15. The Corporate Law Reform Committee (CLRC) has also been working hard in promoting directors’ accountability through a comprehensive review of the Companies Act, taking into consideration the interests of shareholders and stakeholders. The Corporate Law Reform Programme represents an important opportunity to holistically reassess and examine the cost of corporate governance regulation and its impact on the business community. Among the many consultation papers released last year by the Committee is one entitled “Clarifying and Reformulating the Directors Roles and Duties” which looks into subjects such as directors’ qualification, resignation and removal of directors and clarification and codification of directors duties.
  16. Finally, last year, the Government also announced the establishment of an accounting oversight board to address weaknesses within the accounting and auditing profession. This represents a clear recognition by the government of the critical role played by members of the accounting and auditing profession in areas like preparation of financial statements and auditing.
  17. The SC fully recognises that strong public enforcement is a necessary prerequisite for effective regulatory frameworks. A proper, effective and rigorous enforcement regime is key to ensuring and sustaining investor confidence in the capital market. The SC has a diverse array of enforcement tools – ranging from criminal prosecution to civil and administrative actions. Over the past few years, the SC has invested significant efforts and resources to strengthen our enforcement capacity and capabilities. The adoption of a more strategic approach to enforcement has seen the wider use of our civil and administrative powers to ensure swift and effective resolutions. While we continue to pursue criminal action in appropriate cases, we have also focussed on restitution for investors, freezing of assets and the disgorgement of ill-gotten gains.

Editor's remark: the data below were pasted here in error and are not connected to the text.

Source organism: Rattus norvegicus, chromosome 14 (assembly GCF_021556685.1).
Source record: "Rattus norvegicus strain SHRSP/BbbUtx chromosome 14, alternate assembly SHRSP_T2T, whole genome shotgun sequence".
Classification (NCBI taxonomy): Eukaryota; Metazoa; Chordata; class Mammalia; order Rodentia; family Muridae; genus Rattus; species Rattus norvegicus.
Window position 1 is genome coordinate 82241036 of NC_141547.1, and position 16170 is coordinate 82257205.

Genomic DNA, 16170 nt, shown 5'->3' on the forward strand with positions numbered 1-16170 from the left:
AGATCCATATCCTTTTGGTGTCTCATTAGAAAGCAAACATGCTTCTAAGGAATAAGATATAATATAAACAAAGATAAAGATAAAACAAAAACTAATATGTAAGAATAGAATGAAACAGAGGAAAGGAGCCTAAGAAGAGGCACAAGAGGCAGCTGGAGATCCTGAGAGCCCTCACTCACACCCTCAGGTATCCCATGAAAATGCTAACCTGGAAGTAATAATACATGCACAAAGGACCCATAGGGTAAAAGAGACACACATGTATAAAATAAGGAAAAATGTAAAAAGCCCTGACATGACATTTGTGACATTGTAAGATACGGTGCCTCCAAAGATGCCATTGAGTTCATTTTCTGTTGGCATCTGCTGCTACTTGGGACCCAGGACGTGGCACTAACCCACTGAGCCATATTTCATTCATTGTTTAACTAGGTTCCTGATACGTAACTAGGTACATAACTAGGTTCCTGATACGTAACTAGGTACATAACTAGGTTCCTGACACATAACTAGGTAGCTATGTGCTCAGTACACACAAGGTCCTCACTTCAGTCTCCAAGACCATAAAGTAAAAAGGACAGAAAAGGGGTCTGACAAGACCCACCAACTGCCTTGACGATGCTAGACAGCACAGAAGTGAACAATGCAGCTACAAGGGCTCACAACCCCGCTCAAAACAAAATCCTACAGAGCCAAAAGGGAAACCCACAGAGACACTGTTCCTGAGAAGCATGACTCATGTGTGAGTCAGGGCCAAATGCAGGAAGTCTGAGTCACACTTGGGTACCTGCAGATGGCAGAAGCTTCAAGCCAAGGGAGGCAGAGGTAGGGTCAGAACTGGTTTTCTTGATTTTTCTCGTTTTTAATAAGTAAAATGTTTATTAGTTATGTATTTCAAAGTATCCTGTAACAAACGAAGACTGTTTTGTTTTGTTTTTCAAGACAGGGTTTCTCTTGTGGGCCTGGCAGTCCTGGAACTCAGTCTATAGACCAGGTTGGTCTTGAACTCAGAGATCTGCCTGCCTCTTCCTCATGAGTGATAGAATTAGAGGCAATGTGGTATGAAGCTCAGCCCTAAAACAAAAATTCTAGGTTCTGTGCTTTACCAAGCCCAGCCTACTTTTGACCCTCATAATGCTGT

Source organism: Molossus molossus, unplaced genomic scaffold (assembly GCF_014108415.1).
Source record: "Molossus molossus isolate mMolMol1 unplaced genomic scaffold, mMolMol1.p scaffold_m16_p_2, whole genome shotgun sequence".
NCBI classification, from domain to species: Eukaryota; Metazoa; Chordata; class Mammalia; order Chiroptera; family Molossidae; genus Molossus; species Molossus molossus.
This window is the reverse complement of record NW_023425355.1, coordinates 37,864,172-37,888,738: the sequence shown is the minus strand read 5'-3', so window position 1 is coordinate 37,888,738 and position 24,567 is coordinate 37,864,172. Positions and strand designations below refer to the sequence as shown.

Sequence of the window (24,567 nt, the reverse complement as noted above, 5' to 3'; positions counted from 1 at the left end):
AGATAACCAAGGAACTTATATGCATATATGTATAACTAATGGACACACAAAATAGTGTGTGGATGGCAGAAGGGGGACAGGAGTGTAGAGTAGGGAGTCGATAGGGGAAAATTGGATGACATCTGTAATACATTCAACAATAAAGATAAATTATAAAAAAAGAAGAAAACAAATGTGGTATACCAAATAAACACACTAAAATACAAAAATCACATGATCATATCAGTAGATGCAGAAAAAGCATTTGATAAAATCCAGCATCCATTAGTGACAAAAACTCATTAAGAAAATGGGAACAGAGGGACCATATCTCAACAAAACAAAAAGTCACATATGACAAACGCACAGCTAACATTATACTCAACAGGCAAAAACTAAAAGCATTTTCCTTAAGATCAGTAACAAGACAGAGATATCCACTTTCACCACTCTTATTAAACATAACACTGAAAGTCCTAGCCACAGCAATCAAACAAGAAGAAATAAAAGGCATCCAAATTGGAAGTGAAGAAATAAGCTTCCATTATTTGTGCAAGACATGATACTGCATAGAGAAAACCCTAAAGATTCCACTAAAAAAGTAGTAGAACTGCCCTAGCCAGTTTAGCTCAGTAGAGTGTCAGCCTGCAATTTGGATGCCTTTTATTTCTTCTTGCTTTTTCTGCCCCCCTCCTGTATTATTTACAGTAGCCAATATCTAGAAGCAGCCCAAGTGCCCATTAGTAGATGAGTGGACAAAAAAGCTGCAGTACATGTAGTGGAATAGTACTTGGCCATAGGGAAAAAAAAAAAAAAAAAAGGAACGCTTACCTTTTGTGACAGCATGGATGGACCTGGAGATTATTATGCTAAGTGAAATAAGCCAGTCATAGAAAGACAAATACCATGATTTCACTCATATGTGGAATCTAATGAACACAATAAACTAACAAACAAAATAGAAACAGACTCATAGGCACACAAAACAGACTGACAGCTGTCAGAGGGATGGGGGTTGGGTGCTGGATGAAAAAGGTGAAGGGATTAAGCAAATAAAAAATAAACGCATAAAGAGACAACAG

18. It is trite that prevention is always better than cure. In this regard, we have taken measures to enhance the quality of companies that are listed. We have revamped the listing rules and strengthened the due diligence process to ensure to the extent possible, that dubious companies do not enter the public market. Once the companies are listed, we do not let our guards down. The SC as some of you may be aware has a very effective corporate surveillance programme. We have over the years, widened the scope of our financial and corporate surveillance activities.